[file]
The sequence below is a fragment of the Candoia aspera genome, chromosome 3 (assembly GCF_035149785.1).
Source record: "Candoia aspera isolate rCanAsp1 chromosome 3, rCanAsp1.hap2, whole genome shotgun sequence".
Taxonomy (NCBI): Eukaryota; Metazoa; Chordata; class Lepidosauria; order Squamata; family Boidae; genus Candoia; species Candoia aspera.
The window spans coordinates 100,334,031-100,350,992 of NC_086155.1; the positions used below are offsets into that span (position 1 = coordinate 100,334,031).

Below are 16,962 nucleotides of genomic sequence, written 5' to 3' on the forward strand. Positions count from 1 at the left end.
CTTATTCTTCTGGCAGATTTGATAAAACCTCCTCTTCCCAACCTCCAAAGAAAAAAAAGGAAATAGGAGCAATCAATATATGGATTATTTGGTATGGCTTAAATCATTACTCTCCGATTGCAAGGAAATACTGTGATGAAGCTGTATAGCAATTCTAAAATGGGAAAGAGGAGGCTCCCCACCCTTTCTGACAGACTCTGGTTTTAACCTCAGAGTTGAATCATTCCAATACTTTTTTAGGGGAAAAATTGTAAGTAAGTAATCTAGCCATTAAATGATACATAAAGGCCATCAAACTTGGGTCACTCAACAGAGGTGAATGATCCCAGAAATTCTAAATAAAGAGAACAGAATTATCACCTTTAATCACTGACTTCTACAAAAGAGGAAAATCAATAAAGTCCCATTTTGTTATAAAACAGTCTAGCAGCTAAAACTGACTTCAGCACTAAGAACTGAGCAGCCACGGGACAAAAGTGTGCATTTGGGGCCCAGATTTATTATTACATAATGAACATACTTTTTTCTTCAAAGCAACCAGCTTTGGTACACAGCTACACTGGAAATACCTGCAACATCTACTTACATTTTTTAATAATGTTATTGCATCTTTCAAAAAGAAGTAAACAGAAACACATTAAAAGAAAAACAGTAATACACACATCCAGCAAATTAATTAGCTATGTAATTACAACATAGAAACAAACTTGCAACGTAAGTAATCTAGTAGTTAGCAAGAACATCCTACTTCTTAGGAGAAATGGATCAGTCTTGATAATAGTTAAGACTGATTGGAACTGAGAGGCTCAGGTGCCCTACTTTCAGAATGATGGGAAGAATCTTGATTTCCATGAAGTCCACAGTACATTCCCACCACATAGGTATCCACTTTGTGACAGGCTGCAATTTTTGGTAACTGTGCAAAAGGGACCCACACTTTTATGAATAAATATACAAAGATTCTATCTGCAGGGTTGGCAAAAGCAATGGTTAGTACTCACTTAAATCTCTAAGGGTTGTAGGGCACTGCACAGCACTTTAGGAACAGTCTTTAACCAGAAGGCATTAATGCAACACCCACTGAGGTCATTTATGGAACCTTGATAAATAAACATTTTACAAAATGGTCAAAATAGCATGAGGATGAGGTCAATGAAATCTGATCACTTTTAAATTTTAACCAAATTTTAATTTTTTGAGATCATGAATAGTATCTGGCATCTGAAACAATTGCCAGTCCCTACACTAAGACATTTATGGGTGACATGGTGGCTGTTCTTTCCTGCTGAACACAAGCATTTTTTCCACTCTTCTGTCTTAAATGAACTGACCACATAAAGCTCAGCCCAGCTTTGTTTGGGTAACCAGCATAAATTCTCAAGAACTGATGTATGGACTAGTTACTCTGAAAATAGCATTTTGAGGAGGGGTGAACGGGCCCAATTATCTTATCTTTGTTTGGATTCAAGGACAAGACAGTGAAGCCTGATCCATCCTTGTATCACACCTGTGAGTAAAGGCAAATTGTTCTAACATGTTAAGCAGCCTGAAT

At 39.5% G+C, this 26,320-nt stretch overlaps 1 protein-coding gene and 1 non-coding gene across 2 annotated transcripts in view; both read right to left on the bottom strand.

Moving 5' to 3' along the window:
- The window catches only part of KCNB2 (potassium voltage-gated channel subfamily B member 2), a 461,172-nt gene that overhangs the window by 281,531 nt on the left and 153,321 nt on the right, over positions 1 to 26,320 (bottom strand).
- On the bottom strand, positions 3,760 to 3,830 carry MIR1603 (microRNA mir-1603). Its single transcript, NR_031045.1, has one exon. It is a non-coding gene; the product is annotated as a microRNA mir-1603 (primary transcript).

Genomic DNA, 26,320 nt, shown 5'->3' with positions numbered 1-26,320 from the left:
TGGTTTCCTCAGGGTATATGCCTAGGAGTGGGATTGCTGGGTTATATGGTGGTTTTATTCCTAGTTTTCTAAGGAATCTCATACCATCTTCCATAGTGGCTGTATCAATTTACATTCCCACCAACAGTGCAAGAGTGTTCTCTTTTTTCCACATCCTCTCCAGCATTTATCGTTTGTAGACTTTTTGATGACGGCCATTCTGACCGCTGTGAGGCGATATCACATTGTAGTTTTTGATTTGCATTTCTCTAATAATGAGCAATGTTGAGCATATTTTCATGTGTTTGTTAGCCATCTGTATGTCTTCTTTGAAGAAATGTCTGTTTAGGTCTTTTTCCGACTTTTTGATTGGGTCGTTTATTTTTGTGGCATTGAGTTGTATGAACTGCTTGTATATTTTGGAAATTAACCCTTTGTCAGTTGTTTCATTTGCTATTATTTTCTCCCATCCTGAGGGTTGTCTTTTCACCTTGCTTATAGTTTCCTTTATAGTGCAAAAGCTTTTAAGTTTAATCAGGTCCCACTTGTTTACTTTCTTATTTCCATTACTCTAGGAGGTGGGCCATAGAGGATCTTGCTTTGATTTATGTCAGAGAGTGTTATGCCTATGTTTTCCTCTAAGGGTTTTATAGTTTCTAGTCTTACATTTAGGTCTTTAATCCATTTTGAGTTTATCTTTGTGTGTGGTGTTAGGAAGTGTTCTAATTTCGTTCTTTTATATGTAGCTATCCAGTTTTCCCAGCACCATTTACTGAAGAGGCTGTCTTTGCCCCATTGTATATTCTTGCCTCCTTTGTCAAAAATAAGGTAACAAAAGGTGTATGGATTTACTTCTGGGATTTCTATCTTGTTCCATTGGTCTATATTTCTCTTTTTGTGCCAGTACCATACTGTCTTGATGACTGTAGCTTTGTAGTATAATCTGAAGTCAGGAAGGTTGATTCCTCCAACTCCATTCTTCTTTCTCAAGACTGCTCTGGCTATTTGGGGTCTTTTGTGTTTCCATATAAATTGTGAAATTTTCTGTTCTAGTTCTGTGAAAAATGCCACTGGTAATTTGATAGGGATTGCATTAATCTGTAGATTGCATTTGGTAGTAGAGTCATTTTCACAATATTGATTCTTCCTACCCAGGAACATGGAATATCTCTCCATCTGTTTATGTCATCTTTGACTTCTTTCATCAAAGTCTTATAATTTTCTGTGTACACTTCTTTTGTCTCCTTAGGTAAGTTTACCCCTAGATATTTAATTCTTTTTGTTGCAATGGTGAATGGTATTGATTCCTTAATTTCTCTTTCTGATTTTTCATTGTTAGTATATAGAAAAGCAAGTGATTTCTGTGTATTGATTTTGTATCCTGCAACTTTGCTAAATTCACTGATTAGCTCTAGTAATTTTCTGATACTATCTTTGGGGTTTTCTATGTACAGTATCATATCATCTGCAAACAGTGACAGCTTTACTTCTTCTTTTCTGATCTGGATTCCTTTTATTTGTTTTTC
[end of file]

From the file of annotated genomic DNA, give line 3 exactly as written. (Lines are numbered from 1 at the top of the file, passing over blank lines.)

Taxonomy (NCBI): Eukaryota; Metazoa; Chordata; class Lepidosauria; order Squamata; family Boidae; genus Candoia; species Candoia aspera.